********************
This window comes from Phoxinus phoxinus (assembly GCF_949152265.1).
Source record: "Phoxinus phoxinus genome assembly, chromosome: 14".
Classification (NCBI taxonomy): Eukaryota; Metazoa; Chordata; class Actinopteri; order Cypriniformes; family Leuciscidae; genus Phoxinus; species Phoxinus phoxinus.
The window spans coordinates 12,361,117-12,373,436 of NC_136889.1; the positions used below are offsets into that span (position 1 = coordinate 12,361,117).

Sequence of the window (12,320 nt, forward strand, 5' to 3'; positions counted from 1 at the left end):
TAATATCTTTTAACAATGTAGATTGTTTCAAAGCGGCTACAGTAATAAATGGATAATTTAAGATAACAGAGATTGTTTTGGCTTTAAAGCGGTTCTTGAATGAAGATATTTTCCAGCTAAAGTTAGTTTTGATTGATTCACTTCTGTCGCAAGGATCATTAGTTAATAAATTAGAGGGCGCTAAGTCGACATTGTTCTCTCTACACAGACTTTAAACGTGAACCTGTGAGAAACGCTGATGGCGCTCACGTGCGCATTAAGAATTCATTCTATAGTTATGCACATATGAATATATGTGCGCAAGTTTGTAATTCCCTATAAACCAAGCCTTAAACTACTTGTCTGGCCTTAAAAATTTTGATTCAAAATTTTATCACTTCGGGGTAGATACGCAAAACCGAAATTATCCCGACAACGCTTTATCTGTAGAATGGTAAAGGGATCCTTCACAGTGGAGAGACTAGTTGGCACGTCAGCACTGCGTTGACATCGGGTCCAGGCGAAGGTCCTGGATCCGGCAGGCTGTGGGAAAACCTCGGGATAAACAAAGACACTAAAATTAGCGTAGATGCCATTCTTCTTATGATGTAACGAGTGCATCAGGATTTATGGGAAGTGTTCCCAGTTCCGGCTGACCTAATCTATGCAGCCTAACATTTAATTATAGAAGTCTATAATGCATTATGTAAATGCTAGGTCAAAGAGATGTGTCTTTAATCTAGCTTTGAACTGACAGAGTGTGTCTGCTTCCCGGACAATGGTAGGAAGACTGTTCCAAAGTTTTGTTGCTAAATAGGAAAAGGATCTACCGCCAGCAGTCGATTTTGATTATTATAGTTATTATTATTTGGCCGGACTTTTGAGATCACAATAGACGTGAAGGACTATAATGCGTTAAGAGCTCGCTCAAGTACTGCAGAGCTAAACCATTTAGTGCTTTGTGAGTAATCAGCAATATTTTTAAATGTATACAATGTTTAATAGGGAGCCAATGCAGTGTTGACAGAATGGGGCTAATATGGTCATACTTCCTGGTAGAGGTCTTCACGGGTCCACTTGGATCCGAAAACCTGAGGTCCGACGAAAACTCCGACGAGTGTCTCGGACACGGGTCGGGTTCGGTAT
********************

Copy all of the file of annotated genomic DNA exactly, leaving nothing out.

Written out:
This window comes from Phoxinus phoxinus (assembly GCF_949152265.1).
Source record: "Phoxinus phoxinus genome assembly, chromosome: 14".
Classification (NCBI taxonomy): Eukaryota; Metazoa; Chordata; class Actinopteri; order Cypriniformes; family Leuciscidae; genus Phoxinus; species Phoxinus phoxinus.
The window spans coordinates 12,361,117-12,373,436 of NC_136889.1; the positions used below are offsets into that span (position 1 = coordinate 12,361,117).

Sequence of the window (12,320 nt, forward strand, 5' to 3'; positions counted from 1 at the left end):
TAATATCTTTTAACAATGTAGATTGTTTCAAAGCGGCTACAGTAATAAATGGATAATTTAAGATAACAGAGATTGTTTTGGCTTTAAAGCGGTTCTTGAATGAAGATATTTTCCAGCTAAAGTTAGTTTTGATTGATTCACTTCTGTCGCAAGGATCATTAGTTAATAAATTAGAGGGCGCTAAGTCGACATTGTTCTCTCTACACAGACTTTAAACGTGAACCTGTGAGAAACGCTGATGGCGCTCACGTGCGCATTAAGAATTCATTCTATAGTTATGCACATATGAATATATGTGCGCAAGTTTGTAATTCCCTATAAACCAAGCCTTAAACTACTTGTCTGGCCTTAAAAATTTTGATTCAAAATTTTATCACTTCGGGGTAGATACGCAAAACCGAAATTATCCCGACAACGCTTTATCTGTAGAATGGTAAAGGGATCCTTCACAGTGGAGAGACTAGTTGGCACGTCAGCACTGCGTTGACATCGGGTCCAGGCGAAGGTCCTGGATCCGGCAGGCTGTGGGAAAACCTCGGGATAAACAAAGACACTAAAATTAGCGTAGATGCCATTCTTCTTATGATGTAACGAGTGCATCAGGATTTATGGGAAGTGTTCCCAGTTCCGGCTGACCTAATCTATGCAGCCTAACATTTAATTATAGAAGTCTATAATGCATTATGTAAATGCTAGGTCAAAGAGATGTGTCTTTAATCTAGCTTTGAACTGACAGAGTGTGTCTGCTTCCCGGACAATGGTAGGAAGACTGTTCCAAAGTTTTGTTGCTAAATAGGAAAAGGATCTACCGCCAGCAGTCGATTTTGATTATTATAGTTATTATTATTTGGCCGGACTTTTGAGATCACAATAGACGTGAAGGACTATAATGCGTTAAGAGCTCGCTCAAGTACTGCAGAGCTAAACCATTTAGTGCTTTGTGAGTAATCAGCAATATTTTTAAATGTATACAATGTTTAATAGGGAGCCAATGCAGTGTTGACAGAATGGGGCTAATATGGTCATACTTCCTGGTAGAGGTCTTCACGGGTCCACTTGGATCCGAAAACCTGAGGTCCGACGAAAACTCCGACGAGTGTCTCGGACACGGGTCGGGTTCGGTAT